Columnist James Fenton called Pinal County Sheriff Paul Babeu "Republicans' latest nightmare" in a piece for theLondon Evening Standard
Fentons' column hit the presses about a week after New Times reported that Babeu's Mexican ex-boyfriend lobbed allegations that the sheriff threatened him and that the sheriff's attorney raised threats of deportation over an supposed expired visa.
Cowboys are frequently, secretly fond of each other," as the old song has it. But here's a new twist to the Brokeback Mountain theme. You could call it Wetback Mountain. A prominent Right-wing Republican sheriff in Pinal Country, Arizona, known for his conspicuous campaign against illegal immigrants, is accused by his gay Mexican lover of three years, Jose Orozco, of threatening to have him deported if he revealed their affair.
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Later, Fenton artfully points out the all too obvious hypocrisy in which Babeu has been wallowing:
"Si," as a vulgar remark on the internet put it, "the sheriff is fond of chorizo." For Pete's sake, though, if it were only a question of being fond of chorizo, the story of Paul Babeu would do nothing but add to the gaiety of nations. Instead it's this matter of being fond of chorizo in private while making others suffer for it in public, in harsh legislation, in discriminatory law enforcement, in crying up a crisis for political advantage. It's not the love of living dangerously that matters. It's living dangerously at the expense of others' happiness.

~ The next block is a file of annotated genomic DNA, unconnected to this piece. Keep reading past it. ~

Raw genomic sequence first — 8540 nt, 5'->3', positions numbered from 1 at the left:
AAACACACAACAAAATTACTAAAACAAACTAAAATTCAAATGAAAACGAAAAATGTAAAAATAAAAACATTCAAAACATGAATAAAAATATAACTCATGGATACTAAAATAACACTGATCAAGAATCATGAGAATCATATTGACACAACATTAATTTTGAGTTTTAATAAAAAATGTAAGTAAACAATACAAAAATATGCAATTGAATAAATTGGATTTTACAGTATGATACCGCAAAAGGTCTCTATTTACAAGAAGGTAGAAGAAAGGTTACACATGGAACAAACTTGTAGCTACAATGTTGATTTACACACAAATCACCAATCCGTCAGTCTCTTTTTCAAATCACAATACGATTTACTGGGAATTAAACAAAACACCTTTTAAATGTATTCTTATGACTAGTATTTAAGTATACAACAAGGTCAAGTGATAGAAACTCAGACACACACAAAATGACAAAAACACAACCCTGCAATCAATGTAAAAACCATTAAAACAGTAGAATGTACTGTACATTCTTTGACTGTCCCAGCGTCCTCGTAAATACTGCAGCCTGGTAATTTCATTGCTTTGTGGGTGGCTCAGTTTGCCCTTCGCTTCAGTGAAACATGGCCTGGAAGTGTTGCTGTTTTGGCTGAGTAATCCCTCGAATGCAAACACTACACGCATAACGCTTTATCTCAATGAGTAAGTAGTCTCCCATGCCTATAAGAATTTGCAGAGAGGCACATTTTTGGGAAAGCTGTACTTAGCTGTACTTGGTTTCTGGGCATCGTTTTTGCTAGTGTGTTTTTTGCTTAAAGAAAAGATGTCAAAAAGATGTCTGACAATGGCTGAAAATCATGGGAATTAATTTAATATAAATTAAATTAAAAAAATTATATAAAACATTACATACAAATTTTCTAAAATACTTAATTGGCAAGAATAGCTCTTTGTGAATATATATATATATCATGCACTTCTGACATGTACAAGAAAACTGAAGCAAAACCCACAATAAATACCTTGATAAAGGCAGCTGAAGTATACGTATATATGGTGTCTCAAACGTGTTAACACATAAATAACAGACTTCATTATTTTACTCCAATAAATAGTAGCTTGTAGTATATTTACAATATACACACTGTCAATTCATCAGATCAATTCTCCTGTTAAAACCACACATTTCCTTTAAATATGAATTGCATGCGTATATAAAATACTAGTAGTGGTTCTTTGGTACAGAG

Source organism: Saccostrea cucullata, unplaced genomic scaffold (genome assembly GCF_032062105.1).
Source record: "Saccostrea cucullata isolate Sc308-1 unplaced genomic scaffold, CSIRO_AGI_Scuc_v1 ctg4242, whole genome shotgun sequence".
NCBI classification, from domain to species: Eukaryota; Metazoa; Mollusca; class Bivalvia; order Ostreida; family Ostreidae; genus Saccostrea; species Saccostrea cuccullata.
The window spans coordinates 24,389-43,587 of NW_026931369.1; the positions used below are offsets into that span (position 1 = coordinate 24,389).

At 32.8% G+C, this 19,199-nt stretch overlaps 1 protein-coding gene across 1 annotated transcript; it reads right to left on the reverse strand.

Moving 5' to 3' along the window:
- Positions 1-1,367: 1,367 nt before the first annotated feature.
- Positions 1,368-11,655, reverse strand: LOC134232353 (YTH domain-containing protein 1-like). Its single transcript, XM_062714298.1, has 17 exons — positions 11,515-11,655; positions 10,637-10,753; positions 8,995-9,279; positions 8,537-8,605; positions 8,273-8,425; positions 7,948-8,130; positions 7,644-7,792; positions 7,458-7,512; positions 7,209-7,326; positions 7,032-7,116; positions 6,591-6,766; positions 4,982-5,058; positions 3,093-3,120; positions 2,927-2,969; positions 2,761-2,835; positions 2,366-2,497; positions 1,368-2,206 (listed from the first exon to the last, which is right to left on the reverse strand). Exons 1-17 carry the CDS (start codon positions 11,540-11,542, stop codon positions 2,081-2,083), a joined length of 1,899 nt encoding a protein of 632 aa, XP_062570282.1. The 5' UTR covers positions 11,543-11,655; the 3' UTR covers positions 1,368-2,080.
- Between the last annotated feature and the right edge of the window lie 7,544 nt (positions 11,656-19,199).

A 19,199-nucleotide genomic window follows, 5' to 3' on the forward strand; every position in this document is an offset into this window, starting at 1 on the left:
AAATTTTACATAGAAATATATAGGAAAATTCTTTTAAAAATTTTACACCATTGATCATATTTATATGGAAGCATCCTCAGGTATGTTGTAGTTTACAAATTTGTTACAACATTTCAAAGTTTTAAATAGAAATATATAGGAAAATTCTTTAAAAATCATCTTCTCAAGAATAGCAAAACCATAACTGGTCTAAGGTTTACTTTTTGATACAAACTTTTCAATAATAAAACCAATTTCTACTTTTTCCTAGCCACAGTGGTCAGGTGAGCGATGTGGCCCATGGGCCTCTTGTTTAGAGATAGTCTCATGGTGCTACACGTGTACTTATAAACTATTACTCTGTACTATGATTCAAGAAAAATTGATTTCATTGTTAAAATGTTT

The columnist also nails just how toxic immigration has become in the political arena, and how, mostly, the "tone of debate has been set by neo-Nazis, white supremacists, furious Tea Partiers and ambitious populists like Babeu.
"The toxicity of the immigrant issue is seen in Rick Perry's attack on Mitt Romney earlier in the present campaign, when the Texas governor accused him of hiring an illegal immigrant to sweep his lawns. Romney in fact has never been shown to have hired an illegal immigrant, but in 2006 he used a garden maintenance firm which had hired some. When this was discovered, as Romney later explained in a TV debate, he went to the firm and said: "I'm running for office, for Pete's sake. I can't have illegals."
"I'm running for office, for Pete's sake!" enjoyed a little vogue as a catch-phrase. Somebody should have used it with Sheriff Babeu. You're running for office, for Pete's sake - you can't go posting nude photos of yourself, with an erection, on gay dating sites. You are entitled to all the fun of the erotic chase, and all the charms of a Latino lover, but, for Pete's sake, Sheriff, if you spend your working life calling for walls to be built separating Mexico from the States, don't let yourself be found sharing a bed with a Mexican of uncertain status.
At the time of writing, it is far from clear what the boyfriend's status is. He was said at first to be possessed of a 10-year multiple-entry tourist visa. But if that had been the case, he would undoubtedly have aroused suspicion of misusing the visa. He should have been living in Mexico for the past few years, making tourist visits as the visa allows. Nor will it be easy for Babeu to argue, should Orozco's papers turn out not to be in order, that he was, for three years, unaware of the fact. His job is law enforcement and his specialisation is this very field. He could well be in for legal trouble himself, whether or not he made the threats his boyfriend claims.